Engineers also fulfilled an important role as surveyors. Ramelli, for example, was taken prisoners while surveying the harbour of La Rochelle in 1572. John Rogers performed surveying work for the English crown at Guines in 1540 and in Scotland in 1544. Other engineers had extensive involvement in mapping town and frontiers. They also had an important role in compiling economic information. Jean Errard, for example, conducted a survey in the early 1600s that indicated that the river Bievre had at least 26 water mills (Heller 1996).

It wasn't until the reign of Henry IV and the initiative of Sully that engineers became a formalized entity within France. Many of the early machine books appeared just as Sully was organizing the economic might of France. Following the Wars of Religion, the country was sorely lacking in infrastructure. Many of the existing roads and bridges had been destroyed and many more had to be built. In addition, Sully also encouraged the construction of the canals. Engineers became essential as bureaucrats during a period of growth that lasted from 1605 to 1615 (Buisseret, 1965).

The engineers of Henri IV had many responsibilities. For example, Each of the great eastern provinces--Picardy, Champagne, Burgundy, Dauphine, and Provence--had an ingenieur du roi and a subordinate, the conducteur des desseins, who did the topographical work (Buisseret 1985). As noted, these engineers also had to fix bridges and roads and also carried the responsibility for dissassembling internal fortifications, a project that was continued into the time of Vauban. Master-masons were also called on to complete this work (Buisseret 1965). It was a time of transition. There was need for middle management or bureaucracie that could fix bridges, destroy strongholds, report on projects, manage the finances of towns, and conduct statistical surveys. Henri's nascent bureaucratic structure would eventually evolve to the "intendants" and "corps du genie" of Richelieu and Louis XIV.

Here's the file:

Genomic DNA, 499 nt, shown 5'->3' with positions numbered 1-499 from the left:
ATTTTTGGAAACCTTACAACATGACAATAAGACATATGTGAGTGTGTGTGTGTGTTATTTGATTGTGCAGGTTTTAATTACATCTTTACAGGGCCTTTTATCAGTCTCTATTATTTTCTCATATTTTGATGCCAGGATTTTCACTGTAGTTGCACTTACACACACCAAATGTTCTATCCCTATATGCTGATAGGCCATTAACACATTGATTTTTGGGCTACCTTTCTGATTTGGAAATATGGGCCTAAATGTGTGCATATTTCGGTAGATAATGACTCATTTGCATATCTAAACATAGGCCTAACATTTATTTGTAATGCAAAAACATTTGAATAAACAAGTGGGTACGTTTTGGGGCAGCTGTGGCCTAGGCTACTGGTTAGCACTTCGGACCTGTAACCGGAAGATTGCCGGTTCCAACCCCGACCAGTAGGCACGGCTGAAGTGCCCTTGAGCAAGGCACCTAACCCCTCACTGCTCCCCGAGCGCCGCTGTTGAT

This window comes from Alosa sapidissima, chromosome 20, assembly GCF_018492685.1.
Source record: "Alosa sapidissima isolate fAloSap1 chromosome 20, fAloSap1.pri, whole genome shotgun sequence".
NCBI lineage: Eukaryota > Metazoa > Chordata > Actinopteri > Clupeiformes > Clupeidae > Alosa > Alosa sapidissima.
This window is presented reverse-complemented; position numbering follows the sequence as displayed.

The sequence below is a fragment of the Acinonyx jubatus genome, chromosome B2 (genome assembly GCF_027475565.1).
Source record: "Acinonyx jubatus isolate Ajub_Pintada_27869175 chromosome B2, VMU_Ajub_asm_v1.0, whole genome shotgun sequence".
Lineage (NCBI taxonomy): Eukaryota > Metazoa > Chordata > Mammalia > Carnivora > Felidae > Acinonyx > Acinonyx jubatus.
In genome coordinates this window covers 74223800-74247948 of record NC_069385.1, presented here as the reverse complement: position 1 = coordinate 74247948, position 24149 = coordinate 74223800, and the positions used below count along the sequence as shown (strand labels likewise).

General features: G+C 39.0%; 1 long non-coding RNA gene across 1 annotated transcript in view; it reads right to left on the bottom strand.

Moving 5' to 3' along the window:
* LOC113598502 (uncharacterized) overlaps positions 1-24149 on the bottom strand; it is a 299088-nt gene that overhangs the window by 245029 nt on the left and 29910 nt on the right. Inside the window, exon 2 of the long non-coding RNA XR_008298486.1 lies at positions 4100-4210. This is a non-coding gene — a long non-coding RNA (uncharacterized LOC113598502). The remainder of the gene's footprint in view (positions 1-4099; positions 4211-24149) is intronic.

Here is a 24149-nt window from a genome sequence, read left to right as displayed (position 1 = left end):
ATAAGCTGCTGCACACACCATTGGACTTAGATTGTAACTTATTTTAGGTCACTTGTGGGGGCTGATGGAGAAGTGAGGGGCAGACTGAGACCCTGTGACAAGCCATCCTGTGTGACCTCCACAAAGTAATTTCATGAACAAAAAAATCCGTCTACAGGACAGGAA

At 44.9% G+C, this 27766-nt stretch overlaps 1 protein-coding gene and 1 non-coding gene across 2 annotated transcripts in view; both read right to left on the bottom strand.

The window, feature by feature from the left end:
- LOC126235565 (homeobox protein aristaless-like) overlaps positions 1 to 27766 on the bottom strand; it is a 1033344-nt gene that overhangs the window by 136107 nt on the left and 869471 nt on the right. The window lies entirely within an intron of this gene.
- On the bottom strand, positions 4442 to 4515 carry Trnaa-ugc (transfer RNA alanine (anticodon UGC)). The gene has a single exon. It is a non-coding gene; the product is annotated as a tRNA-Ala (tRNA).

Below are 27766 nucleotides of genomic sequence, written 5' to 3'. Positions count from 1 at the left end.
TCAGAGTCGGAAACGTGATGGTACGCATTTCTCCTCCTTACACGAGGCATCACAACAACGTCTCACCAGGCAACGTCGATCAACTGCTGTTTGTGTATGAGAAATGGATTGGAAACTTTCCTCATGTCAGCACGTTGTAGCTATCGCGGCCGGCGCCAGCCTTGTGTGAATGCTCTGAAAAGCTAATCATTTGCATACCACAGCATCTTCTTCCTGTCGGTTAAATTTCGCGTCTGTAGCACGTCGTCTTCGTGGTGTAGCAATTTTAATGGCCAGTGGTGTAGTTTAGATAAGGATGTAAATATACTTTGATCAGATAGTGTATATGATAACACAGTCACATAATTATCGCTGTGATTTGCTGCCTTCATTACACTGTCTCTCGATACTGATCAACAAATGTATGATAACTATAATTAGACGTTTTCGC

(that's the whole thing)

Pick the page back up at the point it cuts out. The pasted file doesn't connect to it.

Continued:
The books of machines could have fulfilled an important role in establishing credentials. Books on fortification were still rare--as evidenced by William Cecil's interest in the genre--and there was a clear demand for books on machines. Besson, Errard, Bachot, and Ramelli weren't the only ones to create such works. There are unpublished manuscripts by the likes of Jacques Gentillātre.


References

Buisseret, David J. 1965. The communications of France during the reconstruction of Henri IV. The Economic History Review. 18.2: 267-277.

Buisseret. 1966. A stage in the development of the French intendants: the reign of Henri IV. The Hisotrical Journal. 9.1: 27-38.

Buisseret, David. 1985. The cartographic definition of france's eastern boundary in the early seventeenth century. Imago mundi, 36: 72-80.

Goodman, David C. (1988) Power and penury: Government, technology, and science in Philip II's Spain.


Heller, Henry (1996). Labour, science, and technology in France, 1500-1620. Cambridge University Press, New York.

White, Lynn. 1975. Medieval engineering and the sociology of knowledge. The pacific historical review. 44.1: 1-21.